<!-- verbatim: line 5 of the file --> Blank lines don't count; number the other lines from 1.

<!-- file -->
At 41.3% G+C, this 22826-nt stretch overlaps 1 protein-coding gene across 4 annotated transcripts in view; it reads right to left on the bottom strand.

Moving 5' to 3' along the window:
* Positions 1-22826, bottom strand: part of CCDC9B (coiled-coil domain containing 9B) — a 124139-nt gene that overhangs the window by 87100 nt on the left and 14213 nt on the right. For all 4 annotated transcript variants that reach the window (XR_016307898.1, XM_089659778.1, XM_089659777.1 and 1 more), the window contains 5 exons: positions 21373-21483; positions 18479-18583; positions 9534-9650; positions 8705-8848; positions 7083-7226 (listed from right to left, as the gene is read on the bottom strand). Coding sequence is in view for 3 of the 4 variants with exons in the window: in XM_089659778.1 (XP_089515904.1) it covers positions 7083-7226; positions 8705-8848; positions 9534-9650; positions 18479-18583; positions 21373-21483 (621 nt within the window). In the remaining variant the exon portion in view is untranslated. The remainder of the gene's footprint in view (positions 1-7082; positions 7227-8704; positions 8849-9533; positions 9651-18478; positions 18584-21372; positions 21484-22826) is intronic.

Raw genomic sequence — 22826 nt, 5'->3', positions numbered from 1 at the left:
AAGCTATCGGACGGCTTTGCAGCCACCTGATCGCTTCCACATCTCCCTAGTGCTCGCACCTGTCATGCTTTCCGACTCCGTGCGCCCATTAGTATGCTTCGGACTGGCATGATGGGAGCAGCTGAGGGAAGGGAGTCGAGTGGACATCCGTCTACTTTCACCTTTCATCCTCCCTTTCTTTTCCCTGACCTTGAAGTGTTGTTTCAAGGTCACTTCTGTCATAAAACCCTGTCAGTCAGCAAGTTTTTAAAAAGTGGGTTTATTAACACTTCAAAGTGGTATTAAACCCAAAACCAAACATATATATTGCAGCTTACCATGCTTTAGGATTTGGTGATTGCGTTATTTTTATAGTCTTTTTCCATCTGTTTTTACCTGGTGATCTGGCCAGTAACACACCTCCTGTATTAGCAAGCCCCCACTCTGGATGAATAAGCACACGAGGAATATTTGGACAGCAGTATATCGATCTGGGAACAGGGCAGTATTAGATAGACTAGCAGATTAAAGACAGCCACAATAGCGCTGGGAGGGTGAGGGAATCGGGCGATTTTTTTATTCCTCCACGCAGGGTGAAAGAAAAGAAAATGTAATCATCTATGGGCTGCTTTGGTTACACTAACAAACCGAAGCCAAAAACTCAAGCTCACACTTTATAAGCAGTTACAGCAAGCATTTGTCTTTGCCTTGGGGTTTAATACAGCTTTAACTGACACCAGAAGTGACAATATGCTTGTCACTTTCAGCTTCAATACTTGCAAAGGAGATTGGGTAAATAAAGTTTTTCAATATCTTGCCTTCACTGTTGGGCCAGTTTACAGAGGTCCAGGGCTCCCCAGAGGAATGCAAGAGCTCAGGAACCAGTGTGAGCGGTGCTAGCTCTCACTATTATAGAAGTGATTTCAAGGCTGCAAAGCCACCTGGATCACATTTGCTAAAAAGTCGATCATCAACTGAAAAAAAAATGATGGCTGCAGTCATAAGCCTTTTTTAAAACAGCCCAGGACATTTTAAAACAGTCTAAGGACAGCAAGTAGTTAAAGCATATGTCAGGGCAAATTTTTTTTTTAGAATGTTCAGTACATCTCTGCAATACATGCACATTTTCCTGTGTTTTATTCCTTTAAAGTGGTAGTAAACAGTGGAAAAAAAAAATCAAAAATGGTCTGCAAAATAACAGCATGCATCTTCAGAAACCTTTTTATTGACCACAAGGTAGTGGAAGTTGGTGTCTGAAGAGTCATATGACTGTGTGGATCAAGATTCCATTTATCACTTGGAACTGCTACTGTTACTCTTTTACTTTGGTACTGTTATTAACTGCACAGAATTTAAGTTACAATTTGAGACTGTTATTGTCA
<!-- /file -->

AAGCTATCGGACGGCTTTGCAGCCACCTGATCGCTTCCACATCTCCCTAGTGCTCGCACCTGTCATGCTTTCCGACTCCGTGCGCCCATTAGTATGCTTCGGACTGGCATGATGGGAGCAGCTGAGGGAAGGGAGTCGAGTGGACATCCGTCTACTTTCACCTTTCATCCTCCCTTTCTTTTCCCTGACCTTGAAGTGTTGTTTCAAGGTCACTTCTGTCATAAAACCCTGTCAGTCAGCAAGTTTTTAAAAAGTGGGTTTATTAACACTTCAAAGTGGTATTAAACCCAAAACCAAACATATATATTGCAGCTTACCATGCTTTAGGATTTGGTGATTGCGTTATTTTTATAGTCTTTTTCCATCTGTTTTTACCTGGTGATCTGGCCAGTAACACACCTCCTGTATTAGCAAGCCCCCACTCTGGATGAATAAGCACACGAGGAATATTTGGACAGCAGTATATCGATCTGGGAACAGGGCAGTATTAGATAGACTAGCAGATTAAAGACAGCCACAATAGCGCTGGGAGGGTGAGGGAATCGGGCGATTTTTTTATTCCTCCACGCAGGGTGAAAGAAAAGAAAATGTAATCATCTATGGGCTGCTTTGGTTACACTAACAAACCGAAGCCAAAAACTCAAGCTCACACTTTATAAGCAGTTACAGCAAGCATTTGTCTTTGCCTTGGGGTTTAATACAGCTTTAACTGACACCAGAAGTGACAATATGCTTGTCACTTTCAGCTTCAATACTTGCAAAGGAGATTGGGTAAATAAAGTTTTTCAATATCTTGCCTTCACTGTTGGGCCAGTTTACAGAGGTCCAGGGCTCCCCAGAGGAATGCAAGAGCTCAGGAACCAGTGTGAGCGGTGCTAGCTCTCACTATTATAGAAGTGATTTCAAGGCTGCAAAGCCACCTGGATCACATTTGCTAAAAAGTCGATCATCAACTGAAAAAAAAATGATGGCTGCAGTCATAAGCCTTTTTTAAAACAGCCCAGGACATTTTAAAACAGTCTAAGGACAGCAAGTAGTTAAAGCATATGTCAGGGCAAATTTTTTTTTTAGAATGTTCAGTACATCTCTGCAATACATGCACATTTTCCTGTGTTTTATTCCTTTAAAGTGGTAGTAAACAGTGGAAAAAAAAAATCAAAAATGGTCTGCAAAATAACAGCATGCATCTTCAGAAACCTTTTTATTGACCACAAGGTAGTGGAAGTTGGTGTCTGAAGAGTCATATGACTGTGTGGATCAAGATTCCATTTATCACTTGGAACTGCTACTGTTACTCTTTTACTTTGGTACTGTTATTAACTGCACAGAATTTAAGTTACAATTTGAGACTGTTATTGTCA